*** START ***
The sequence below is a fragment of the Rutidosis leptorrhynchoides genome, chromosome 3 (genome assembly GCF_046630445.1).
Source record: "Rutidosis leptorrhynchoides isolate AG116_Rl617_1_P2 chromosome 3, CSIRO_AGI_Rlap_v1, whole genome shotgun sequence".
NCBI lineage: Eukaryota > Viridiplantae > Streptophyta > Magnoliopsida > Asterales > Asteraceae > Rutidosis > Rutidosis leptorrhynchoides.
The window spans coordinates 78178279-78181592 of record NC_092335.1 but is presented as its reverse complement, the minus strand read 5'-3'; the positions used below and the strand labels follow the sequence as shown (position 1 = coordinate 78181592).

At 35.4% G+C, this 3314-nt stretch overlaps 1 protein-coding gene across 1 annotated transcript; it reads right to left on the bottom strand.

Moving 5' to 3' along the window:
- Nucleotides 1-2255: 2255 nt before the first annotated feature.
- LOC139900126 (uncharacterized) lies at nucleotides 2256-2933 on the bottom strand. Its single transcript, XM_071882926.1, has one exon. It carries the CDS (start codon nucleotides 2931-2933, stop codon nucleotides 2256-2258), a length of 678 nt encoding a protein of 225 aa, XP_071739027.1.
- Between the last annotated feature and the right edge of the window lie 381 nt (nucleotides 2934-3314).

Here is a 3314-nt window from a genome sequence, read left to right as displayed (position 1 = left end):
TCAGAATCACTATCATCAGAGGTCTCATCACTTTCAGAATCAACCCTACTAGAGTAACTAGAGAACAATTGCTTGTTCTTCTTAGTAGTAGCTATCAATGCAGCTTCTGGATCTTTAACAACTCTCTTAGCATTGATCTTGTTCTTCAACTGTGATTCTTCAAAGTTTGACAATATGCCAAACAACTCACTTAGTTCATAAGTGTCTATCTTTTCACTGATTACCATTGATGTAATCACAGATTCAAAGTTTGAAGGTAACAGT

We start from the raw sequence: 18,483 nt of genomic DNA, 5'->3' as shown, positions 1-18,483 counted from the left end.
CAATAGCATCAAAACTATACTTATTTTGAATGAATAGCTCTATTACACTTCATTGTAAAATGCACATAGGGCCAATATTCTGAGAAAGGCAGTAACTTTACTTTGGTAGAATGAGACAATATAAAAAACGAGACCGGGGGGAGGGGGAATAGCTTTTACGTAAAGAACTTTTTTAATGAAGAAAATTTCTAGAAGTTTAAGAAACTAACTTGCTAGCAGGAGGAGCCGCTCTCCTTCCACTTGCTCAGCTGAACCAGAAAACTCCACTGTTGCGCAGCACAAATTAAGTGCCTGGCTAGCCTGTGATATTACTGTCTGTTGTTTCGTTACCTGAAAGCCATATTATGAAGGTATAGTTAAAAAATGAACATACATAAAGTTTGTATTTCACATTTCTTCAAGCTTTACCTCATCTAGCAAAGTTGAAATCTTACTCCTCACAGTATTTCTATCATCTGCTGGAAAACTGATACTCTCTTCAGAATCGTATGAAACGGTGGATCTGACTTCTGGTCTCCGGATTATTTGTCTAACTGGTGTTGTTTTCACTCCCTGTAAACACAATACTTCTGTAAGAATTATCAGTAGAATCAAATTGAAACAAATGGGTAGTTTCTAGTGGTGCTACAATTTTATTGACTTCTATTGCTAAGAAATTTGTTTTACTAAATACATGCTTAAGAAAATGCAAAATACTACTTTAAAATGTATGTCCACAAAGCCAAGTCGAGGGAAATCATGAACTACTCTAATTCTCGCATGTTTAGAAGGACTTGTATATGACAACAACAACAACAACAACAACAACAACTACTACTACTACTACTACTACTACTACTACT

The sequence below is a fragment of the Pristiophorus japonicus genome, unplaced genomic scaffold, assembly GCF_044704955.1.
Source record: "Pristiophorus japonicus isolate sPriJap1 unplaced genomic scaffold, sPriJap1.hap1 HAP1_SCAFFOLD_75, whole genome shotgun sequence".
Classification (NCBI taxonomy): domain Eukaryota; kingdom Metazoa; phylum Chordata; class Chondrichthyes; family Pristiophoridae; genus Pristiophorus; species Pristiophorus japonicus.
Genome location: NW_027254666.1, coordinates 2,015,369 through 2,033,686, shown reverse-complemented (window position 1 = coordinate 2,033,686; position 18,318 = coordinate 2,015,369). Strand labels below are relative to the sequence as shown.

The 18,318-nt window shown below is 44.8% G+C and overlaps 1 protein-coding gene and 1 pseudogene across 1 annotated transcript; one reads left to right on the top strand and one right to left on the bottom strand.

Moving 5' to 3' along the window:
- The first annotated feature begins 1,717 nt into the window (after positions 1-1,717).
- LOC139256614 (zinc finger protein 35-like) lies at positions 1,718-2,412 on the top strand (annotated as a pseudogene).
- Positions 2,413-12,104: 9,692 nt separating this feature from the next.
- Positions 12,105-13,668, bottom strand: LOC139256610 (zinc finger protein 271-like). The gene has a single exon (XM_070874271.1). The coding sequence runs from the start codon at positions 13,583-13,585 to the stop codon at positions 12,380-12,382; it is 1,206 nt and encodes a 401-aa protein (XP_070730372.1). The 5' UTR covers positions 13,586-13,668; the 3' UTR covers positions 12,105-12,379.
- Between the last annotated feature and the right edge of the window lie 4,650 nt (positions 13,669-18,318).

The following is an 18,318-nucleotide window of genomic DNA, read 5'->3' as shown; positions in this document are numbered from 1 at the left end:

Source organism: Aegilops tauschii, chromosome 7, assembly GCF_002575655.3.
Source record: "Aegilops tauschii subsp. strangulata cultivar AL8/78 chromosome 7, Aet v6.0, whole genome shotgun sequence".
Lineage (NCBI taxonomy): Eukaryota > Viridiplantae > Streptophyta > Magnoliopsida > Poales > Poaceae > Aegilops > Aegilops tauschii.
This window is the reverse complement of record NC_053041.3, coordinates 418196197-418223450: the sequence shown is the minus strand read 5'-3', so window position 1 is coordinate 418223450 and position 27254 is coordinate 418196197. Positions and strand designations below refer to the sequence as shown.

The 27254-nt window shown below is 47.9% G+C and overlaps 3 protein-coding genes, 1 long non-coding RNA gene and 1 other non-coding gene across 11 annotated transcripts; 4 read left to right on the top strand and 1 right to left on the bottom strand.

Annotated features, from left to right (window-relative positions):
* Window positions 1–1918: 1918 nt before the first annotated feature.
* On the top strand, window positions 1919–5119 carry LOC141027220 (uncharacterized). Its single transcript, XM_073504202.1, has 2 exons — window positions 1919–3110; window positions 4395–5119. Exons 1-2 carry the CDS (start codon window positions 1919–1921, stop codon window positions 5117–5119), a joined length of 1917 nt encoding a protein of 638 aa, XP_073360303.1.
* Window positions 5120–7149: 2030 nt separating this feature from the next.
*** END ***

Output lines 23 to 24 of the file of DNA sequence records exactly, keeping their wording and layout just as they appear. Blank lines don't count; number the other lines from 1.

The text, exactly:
- Positions 12,105-13,668, bottom strand: LOC139256610 (zinc finger protein 271-like). The gene has a single exon (XM_070874271.1). The coding sequence runs from the start codon at positions 13,583-13,585 to the stop codon at positions 12,380-12,382; it is 1,206 nt and encodes a 401-aa protein (XP_070730372.1). The 5' UTR covers positions 13,586-13,668; the 3' UTR covers positions 12,105-12,379.
- Between the last annotated feature and the right edge of the window lie 4,650 nt (positions 13,669-18,318).